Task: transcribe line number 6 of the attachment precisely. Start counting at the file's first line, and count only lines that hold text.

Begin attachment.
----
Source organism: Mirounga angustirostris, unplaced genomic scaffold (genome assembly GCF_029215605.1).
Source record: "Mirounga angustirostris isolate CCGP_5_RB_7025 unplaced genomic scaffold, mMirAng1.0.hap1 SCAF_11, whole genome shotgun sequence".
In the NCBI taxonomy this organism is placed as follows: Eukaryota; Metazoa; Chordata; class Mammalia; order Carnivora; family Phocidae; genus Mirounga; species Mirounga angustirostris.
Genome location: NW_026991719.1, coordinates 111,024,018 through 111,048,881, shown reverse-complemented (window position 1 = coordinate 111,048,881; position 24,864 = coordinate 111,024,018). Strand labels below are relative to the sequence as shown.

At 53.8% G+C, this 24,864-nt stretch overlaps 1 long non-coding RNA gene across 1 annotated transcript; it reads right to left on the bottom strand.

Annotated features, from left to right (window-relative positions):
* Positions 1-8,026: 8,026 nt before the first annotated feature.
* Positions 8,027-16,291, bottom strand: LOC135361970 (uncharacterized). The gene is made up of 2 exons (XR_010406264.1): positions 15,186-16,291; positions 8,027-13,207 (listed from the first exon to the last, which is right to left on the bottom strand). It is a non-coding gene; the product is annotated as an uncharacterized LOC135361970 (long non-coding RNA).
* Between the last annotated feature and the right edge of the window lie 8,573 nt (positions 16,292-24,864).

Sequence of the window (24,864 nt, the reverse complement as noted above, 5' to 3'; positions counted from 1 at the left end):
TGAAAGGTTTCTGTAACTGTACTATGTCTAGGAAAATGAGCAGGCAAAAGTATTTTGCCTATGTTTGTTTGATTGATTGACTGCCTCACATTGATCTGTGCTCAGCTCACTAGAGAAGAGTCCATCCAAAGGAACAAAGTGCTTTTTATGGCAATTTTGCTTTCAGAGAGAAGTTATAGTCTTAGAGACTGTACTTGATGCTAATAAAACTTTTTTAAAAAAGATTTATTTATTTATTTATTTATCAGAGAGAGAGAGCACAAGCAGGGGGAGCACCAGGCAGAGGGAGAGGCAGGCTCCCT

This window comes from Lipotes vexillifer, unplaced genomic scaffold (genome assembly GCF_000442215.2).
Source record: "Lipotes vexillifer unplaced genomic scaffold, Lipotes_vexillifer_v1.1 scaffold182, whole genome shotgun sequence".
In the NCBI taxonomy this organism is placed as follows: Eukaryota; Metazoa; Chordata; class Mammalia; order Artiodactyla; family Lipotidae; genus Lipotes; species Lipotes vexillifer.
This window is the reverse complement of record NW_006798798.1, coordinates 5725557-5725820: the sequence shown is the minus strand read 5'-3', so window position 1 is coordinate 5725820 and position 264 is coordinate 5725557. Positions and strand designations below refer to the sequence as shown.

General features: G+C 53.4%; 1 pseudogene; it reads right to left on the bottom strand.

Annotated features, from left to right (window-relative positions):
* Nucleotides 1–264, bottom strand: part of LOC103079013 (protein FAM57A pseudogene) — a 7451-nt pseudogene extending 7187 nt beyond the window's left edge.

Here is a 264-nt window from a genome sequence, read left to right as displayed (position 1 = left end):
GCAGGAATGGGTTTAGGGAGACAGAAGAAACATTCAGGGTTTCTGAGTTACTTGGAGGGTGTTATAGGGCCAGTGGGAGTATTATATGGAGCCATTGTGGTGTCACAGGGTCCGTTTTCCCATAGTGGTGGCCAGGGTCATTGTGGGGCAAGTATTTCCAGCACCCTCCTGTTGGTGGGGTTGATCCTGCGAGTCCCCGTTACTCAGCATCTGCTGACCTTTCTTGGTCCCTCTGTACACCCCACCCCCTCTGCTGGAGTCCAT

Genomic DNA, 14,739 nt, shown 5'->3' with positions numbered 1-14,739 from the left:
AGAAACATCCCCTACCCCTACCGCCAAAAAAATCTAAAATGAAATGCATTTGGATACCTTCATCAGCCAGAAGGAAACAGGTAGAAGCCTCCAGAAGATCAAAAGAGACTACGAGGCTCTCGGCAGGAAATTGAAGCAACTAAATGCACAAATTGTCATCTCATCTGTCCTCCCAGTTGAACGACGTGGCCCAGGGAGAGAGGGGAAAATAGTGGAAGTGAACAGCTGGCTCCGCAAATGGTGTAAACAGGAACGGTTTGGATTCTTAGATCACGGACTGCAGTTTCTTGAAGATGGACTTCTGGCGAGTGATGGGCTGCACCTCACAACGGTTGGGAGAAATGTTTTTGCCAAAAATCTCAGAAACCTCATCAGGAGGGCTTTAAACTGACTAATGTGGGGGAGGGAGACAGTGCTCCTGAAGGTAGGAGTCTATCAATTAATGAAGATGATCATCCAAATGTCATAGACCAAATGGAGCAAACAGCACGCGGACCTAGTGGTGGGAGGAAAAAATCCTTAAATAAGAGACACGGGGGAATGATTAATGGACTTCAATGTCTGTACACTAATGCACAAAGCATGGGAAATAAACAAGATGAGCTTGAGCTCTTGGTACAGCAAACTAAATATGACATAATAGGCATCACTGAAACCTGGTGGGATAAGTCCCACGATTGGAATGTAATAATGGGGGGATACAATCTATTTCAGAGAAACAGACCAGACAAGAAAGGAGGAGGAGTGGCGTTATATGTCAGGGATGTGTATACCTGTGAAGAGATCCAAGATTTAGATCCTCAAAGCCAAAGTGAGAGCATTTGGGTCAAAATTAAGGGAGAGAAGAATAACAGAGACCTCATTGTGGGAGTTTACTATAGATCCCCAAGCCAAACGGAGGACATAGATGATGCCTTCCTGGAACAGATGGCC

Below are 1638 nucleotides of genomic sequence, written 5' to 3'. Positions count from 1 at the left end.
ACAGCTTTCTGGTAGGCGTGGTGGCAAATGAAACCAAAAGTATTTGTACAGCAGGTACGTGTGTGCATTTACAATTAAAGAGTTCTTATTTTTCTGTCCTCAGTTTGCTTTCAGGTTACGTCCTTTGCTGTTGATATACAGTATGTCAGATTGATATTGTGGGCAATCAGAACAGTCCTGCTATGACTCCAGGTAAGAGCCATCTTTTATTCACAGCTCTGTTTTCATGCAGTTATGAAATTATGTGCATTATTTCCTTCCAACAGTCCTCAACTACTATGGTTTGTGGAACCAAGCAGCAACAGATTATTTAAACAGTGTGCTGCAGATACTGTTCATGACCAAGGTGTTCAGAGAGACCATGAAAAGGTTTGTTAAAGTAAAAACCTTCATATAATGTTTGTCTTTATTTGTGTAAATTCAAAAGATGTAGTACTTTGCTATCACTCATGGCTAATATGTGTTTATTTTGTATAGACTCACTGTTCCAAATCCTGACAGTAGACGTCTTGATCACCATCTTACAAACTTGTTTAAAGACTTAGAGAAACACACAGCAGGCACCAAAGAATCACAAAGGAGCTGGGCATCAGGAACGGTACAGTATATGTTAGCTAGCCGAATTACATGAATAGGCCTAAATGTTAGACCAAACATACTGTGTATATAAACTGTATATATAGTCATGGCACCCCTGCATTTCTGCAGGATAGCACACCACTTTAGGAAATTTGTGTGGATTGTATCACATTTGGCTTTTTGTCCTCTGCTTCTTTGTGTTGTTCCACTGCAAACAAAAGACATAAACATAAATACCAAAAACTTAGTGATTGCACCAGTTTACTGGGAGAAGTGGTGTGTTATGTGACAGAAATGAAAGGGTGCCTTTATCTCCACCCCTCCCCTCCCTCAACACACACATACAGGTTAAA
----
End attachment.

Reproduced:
Annotated features, from left to right (window-relative positions):